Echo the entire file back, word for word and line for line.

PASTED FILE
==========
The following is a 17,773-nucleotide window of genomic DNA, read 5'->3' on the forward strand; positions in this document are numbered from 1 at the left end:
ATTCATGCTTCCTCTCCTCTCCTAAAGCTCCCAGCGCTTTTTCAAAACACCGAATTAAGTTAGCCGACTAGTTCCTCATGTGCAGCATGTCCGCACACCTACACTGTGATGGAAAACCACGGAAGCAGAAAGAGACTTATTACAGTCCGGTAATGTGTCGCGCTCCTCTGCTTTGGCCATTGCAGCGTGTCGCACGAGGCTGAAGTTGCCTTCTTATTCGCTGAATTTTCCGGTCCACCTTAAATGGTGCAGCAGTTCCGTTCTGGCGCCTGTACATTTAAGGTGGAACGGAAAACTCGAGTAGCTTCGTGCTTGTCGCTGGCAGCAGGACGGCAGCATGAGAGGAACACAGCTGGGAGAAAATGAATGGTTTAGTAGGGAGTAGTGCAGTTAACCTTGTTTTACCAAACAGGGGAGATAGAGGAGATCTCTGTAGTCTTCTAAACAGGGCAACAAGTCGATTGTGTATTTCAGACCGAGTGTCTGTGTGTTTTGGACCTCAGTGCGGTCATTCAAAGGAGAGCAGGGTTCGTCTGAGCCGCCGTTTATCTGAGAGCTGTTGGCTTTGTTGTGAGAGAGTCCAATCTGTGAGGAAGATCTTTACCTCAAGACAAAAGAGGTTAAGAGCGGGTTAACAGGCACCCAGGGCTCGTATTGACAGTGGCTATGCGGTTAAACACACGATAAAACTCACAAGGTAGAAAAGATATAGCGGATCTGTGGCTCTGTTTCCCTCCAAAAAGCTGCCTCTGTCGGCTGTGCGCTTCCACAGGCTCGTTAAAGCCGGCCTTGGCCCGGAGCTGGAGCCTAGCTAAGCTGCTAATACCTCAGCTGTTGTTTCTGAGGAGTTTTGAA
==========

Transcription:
The following is a 17,773-nucleotide window of genomic DNA, read 5'->3' on the forward strand; positions in this document are numbered from 1 at the left end:
ATTCATGCTTCCTCTCCTCTCCTAAAGCTCCCAGCGCTTTTTCAAAACACCGAATTAAGTTAGCCGACTAGTTCCTCATGTGCAGCATGTCCGCACACCTACACTGTGATGGAAAACCACGGAAGCAGAAAGAGACTTATTACAGTCCGGTAATGTGTCGCGCTCCTCTGCTTTGGCCATTGCAGCGTGTCGCACGAGGCTGAAGTTGCCTTCTTATTCGCTGAATTTTCCGGTCCACCTTAAATGGTGCAGCAGTTCCGTTCTGGCGCCTGTACATTTAAGGTGGAACGGAAAACTCGAGTAGCTTCGTGCTTGTCGCTGGCAGCAGGACGGCAGCATGAGAGGAACACAGCTGGGAGAAAATGAATGGTTTAGTAGGGAGTAGTGCAGTTAACCTTGTTTTACCAAACAGGGGAGATAGAGGAGATCTCTGTAGTCTTCTAAACAGGGCAACAAGTCGATTGTGTATTTCAGACCGAGTGTCTGTGTGTTTTGGACCTCAGTGCGGTCATTCAAAGGAGAGCAGGGTTCGTCTGAGCCGCCGTTTATCTGAGAGCTGTTGGCTTTGTTGTGAGAGAGTCCAATCTGTGAGGAAGATCTTTACCTCAAGACAAAAGAGGTTAAGAGCGGGTTAACAGGCACCCAGGGCTCGTATTGACAGTGGCTATGCGGTTAAACACACGATAAAACTCACAAGGTAGAAAAGATATAGCGGATCTGTGGCTCTGTTTCCCTCCAAAAAGCTGCCTCTGTCGGCTGTGCGCTTCCACAGGCTCGTTAAAGCCGGCCTTGGCCCGGAGCTGGAGCCTAGCTAAGCTGCTAATACCTCAGCTGTTGTTTCTGAGGAGTTTTGAA